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How to Host Friends and Family With Food Allergies



My youngest brother has a tree nut allergy. Over the years, and through countless family holidays, vacations, and when he visits my home, I’ve seen how anxious he is around food—and how challenging it can be for my family to make sure he’s well fed. 

I can’t help but think back to our childhood and the many Thanksgiving holidays spent at Grandma’s. We knew nothing would be guaranteed safe for him to eat, so my mom brought his food for the whole trip rather than take a risk on homemade goodies. As an adult, when I moved into my own place, I wanted to make sure I did everything I could to ensure my teenaged brother felt comfortable staying with me. 

I know I’m not the only person out there wanting to ensure they’re a good host for their family or friends with food allergies. For that reason, I’m sharing some of the steps I’ve learned over the years from hosting my brother to help make sure he’s comfortable when he visits. It’s much easier to enjoy quality time with him when I plan ahead, and easier on him if my house is already an allergy-friendly environment before he arrives.

GETTING MY KITCHEN IN ORDER. 

A few days before he arrives, I get my kitchen in order. I put away foods that may contain his allergens or might involve cross-contact. This means putting away containers of nuts, store-bought cookies and breads, and foods without their original packaging. 

My kitchen is usually tidy, but I make sure countertops and eating spaces are sanitized and clean. I try to alleviate added stress by creating an environment where my brother doesn’t have to check the ingredients in everything he eats and doesn’t see a bunch of foods out that he knows he can’t touch—just like he would feel in his own home. You wouldn’t keep your bleach in the cereal cupboard, would you? I likewise make sure the jar of almonds is not next to the nut-free bread in my pantry.

I also check my refrigerator and cabinets for unsafe foods and toss out or segregate anything that’s questionable. I usually gather all the snacks and pantry foods that contain tree nuts and put them in a harder-to-reach cabinet in the kitchen so my brother doesn’t have to worry as he’s rummaging through the pantry.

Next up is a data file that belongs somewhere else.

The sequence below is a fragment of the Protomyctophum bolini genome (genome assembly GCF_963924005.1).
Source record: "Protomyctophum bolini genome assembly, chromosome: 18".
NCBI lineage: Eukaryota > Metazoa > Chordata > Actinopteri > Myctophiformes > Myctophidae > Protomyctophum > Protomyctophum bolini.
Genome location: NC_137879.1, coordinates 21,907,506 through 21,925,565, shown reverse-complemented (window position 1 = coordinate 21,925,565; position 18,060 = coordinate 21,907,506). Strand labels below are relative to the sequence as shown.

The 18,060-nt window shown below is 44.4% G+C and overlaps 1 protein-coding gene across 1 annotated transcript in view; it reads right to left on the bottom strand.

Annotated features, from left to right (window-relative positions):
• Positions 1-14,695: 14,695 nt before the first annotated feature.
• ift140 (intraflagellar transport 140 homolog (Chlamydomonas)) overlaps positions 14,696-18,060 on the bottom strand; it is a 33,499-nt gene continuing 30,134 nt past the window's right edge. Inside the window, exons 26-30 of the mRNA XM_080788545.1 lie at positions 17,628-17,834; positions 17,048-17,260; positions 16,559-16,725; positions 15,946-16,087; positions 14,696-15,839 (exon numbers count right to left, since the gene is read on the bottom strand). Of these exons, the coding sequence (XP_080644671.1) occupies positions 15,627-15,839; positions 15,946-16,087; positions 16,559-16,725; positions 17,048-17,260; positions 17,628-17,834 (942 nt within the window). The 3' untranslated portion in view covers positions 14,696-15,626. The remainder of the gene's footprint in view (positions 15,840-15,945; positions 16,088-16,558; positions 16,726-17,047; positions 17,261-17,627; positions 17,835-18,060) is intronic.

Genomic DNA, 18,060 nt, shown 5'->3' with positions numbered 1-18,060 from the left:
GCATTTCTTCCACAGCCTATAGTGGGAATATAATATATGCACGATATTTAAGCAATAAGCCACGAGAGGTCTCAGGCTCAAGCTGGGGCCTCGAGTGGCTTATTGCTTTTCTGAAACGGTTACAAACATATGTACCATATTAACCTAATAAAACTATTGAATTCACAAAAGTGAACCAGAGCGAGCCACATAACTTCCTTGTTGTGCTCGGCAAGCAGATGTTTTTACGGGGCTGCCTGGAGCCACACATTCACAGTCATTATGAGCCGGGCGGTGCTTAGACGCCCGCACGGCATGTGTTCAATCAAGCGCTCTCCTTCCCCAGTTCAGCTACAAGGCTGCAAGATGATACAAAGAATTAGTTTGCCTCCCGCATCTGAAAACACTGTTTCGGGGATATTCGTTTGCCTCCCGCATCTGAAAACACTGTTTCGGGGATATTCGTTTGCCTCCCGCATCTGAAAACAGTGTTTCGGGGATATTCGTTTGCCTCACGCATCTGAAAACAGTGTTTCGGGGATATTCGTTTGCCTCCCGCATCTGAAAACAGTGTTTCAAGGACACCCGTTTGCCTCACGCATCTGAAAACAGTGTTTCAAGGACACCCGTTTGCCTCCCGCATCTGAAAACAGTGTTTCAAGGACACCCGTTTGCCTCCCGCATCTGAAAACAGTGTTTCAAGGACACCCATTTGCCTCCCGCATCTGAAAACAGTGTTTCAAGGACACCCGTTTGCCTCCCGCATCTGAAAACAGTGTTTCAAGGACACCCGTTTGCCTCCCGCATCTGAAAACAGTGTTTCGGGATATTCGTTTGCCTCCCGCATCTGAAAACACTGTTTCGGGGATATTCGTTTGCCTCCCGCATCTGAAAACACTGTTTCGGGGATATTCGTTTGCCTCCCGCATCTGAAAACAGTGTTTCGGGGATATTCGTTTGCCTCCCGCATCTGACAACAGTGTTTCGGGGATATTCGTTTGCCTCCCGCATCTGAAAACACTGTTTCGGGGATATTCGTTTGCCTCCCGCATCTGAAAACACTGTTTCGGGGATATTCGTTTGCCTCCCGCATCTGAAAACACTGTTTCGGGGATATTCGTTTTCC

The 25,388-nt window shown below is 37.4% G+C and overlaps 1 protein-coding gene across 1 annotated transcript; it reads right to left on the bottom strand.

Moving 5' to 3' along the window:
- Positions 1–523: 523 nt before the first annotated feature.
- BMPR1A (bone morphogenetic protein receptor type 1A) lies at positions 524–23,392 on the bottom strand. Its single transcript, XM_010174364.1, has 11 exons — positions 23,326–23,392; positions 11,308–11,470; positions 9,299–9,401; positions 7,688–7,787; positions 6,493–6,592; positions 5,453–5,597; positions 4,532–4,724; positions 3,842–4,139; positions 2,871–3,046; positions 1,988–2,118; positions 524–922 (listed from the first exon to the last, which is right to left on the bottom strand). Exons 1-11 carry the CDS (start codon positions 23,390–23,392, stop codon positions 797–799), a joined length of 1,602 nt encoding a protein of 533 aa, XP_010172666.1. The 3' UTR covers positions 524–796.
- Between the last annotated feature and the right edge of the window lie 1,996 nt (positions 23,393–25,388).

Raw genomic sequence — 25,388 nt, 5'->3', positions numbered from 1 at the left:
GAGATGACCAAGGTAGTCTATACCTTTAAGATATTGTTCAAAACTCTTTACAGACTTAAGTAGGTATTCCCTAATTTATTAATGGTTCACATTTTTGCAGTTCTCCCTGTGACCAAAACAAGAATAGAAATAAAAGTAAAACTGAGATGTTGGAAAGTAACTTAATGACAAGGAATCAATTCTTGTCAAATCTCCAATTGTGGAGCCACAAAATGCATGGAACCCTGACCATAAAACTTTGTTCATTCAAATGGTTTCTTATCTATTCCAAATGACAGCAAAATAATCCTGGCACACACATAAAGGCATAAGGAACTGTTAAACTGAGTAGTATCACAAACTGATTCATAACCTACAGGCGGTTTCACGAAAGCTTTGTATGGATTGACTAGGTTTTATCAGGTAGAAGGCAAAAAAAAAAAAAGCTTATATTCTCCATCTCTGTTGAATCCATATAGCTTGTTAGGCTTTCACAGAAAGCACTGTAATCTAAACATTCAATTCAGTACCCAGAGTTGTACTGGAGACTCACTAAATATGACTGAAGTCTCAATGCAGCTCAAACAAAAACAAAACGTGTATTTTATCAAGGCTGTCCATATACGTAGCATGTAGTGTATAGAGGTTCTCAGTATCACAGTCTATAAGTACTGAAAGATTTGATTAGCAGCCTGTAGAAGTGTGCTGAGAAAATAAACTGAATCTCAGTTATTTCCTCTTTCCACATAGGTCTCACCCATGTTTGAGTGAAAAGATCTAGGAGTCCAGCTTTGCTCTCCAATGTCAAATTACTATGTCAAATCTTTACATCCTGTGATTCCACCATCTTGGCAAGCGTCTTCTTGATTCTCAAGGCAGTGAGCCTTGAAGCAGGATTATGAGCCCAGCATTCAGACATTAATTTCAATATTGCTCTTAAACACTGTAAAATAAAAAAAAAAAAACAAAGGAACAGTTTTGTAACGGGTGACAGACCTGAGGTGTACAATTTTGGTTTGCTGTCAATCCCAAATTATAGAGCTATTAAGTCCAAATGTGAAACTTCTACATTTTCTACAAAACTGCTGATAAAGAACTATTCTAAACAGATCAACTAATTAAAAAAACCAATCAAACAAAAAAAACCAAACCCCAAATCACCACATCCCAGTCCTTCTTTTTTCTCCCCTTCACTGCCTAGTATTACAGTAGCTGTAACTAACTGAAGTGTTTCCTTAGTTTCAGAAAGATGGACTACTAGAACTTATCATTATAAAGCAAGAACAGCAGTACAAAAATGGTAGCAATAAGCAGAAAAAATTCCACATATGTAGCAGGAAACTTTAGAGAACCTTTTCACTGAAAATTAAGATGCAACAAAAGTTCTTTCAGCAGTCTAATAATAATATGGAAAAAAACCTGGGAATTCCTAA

This diligence process also includes reading labels of foods I THINK are safe, but don’t check every time I go to the store (in case the ingredients have changed). For example, take a look at these Hershey’s chocolate bar packages. Some bags or special holiday versions have tree nut label warnings, and some don’t. 

I also buy new condiments to replace the ones in my refrigerator that might have touched tree nuts, like butter and jelly, and put my previously-used condiments in the back of the refrigerator so I can use them after he leaves. I also stock some of his favorite foods that he’s familiar with like Cheerios, strawberries, and Arizona tea. 

MEAL PLANNING AND KNOWING WHAT QUESTIONS TO ASK. 

It’s important to plan meals ahead of time. For example, I make a list of the desserts we might consume to ensure they’re nut free. I also let my brother know what the meal plans are so he can provide input. 

In case we want to dine out, I’ll usually call a handful of restaurants ahead of time and ask about food allergy-friendliness so we have options. I always try to preview a restaurant’s menu online to get a preliminary idea of how easy it will be for my brother to safely eat there. Usually, I don’t get much information when inquiring about allergens on the entire menu, so I follow up with specific questions about menu items I know more commonly include tree nuts or are processed in a facility with tree nuts (e.g., breads, desserts, and whether nut oil is used in the fryer). 

I recently called a restaurant to ask about nut safety and was met with, “Just a few dishes have nuts, it should be fine.” This is NOT the level of confidence my brother needs to stay safe. I then took a deep breath and asked, “Is there any potential for cross-contact?” That question caused the employee to check with the chef on kitchen procedures, and I was able to get the information I needed. Don’t be afraid to ask the questions you need answers to. 

DURING THE VISIT. 

I’ve found it’s a great best practice to ask your guest with food allergies what you can do to help them feel more comfortable, because allergies and allergic reactions can vary widely. Since I grew up in the same house with my brother, I know how severe food allergies can be. His tree nut allergies are very serious.  

It’s also a good idea to give the person with a food allergy a quick tour of the kitchen, and offer a trip to the grocery store. When my brother visits, I also invite him to take part in cooking and shopping so he can feel more comfortable with the food we prepare at home—my secret secondary mission is, of course, to help him learn to cook.

My last piece of advice about hosting someone with a food allergy is to not be offended if your guest doesn’t eat your food. It can be disappointing when someone refuses food that is an integral part of your family culture (or simply your favorite dish), especially if you’ve gone to extra lengths to make it safe for them to eat. At the end of the day, all you can do is try to make your guest as comfortable as possible—and besides, it’s not about the food, it’s about the company.

- Paige Burdick Blazei 



Paige Burdick Blazei is an entrepreneur with experience in user research, go-to-market strategy, and operational efficiency in technology and food & beverage industries. She spends her time baking sourdough bread, reading mystery novels, and biking around Madison, WI, where she currently resides. Her youngest brother has a nut allergy, which is why she is excited about the Allergy Amulet. 

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